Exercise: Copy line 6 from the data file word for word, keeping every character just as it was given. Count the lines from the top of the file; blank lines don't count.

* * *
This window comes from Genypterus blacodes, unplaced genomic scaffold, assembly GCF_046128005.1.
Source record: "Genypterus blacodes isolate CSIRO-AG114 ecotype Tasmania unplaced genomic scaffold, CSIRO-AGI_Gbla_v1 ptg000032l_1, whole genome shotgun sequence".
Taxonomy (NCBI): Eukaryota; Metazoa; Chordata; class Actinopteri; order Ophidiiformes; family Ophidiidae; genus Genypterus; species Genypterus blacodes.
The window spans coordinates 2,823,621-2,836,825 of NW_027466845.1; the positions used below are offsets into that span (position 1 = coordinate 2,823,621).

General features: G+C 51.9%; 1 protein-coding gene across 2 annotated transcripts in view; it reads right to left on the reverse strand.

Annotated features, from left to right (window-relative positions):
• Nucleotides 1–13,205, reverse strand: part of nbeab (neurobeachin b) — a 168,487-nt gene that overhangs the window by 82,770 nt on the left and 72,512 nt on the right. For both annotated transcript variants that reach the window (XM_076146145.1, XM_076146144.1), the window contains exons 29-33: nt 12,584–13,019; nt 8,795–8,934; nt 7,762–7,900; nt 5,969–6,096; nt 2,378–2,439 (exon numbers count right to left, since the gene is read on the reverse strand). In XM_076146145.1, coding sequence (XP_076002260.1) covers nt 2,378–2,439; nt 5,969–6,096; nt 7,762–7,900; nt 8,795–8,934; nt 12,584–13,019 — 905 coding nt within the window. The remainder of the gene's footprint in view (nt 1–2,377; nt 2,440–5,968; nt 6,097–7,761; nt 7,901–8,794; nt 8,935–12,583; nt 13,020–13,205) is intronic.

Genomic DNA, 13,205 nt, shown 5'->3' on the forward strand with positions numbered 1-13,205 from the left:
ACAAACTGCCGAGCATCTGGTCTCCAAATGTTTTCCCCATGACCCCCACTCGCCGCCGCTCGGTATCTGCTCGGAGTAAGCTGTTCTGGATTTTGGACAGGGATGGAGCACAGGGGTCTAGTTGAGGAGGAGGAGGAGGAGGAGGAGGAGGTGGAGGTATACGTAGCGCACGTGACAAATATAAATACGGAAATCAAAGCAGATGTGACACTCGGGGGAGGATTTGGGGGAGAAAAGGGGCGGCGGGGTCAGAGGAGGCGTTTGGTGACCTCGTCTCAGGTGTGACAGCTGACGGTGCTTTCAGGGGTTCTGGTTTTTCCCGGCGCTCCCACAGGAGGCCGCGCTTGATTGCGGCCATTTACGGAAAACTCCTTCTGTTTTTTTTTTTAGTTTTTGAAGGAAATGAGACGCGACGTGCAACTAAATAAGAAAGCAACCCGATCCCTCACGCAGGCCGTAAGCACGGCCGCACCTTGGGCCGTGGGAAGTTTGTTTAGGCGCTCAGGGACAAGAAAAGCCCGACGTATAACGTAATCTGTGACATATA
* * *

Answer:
Annotated features, from left to right (window-relative positions):